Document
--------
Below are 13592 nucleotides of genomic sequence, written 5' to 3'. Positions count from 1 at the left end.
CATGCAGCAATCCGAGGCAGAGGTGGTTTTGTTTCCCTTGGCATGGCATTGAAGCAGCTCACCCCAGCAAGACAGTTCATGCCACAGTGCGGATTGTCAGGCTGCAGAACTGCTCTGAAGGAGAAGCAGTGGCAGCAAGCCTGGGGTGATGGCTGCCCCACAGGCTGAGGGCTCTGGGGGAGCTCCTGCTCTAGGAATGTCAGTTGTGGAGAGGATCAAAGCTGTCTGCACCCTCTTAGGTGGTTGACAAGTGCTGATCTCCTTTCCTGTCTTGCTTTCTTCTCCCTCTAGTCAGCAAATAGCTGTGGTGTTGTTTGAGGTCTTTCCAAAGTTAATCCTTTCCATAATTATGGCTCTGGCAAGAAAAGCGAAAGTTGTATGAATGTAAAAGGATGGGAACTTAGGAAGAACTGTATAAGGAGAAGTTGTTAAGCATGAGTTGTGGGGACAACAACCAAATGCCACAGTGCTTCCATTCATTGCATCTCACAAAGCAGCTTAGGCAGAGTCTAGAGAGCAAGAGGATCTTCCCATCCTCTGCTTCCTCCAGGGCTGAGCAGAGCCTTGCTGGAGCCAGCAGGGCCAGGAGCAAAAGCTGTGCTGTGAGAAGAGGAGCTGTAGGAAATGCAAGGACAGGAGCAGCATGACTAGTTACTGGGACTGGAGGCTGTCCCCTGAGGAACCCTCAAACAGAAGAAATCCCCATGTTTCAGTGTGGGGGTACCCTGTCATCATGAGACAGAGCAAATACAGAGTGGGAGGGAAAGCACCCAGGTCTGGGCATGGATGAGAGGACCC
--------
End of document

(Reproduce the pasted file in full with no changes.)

Below are 13592 nucleotides of genomic sequence, written 5' to 3'. Positions count from 1 at the left end.
CATGCAGCAATCCGAGGCAGAGGTGGTTTTGTTTCCCTTGGCATGGCATTGAAGCAGCTCACCCCAGCAAGACAGTTCATGCCACAGTGCGGATTGTCAGGCTGCAGAACTGCTCTGAAGGAGAAGCAGTGGCAGCAAGCCTGGGGTGATGGCTGCCCCACAGGCTGAGGGCTCTGGGGGAGCTCCTGCTCTAGGAATGTCAGTTGTGGAGAGGATCAAAGCTGTCTGCACCCTCTTAGGTGGTTGACAAGTGCTGATCTCCTTTCCTGTCTTGCTTTCTTCTCCCTCTAGTCAGCAAATAGCTGTGGTGTTGTTTGAGGTCTTTCCAAAGTTAATCCTTTCCATAATTATGGCTCTGGCAAGAAAAGCGAAAGTTGTATGAATGTAAAAGGATGGGAACTTAGGAAGAACTGTATAAGGAGAAGTTGTTAAGCATGAGTTGTGGGGACAACAACCAAATGCCACAGTGCTTCCATTCATTGCATCTCACAAAGCAGCTTAGGCAGAGTCTAGAGAGCAAGAGGATCTTCCCATCCTCTGCTTCCTCCAGGGCTGAGCAGAGCCTTGCTGGAGCCAGCAGGGCCAGGAGCAAAAGCTGTGCTGTGAGAAGAGGAGCTGTAGGAAATGCAAGGACAGGAGCAGCATGACTAGTTACTGGGACTGGAGGCTGTCCCCTGAGGAACCCTCAAACAGAAGAAATCCCCATGTTTCAGTGTGGGGGTACCCTGTCATCATGAGACAGAGCAAATACAGAGTGGGAGGGAAAGCACCCAGGTCTGGGCATGGATGAGAGGACCC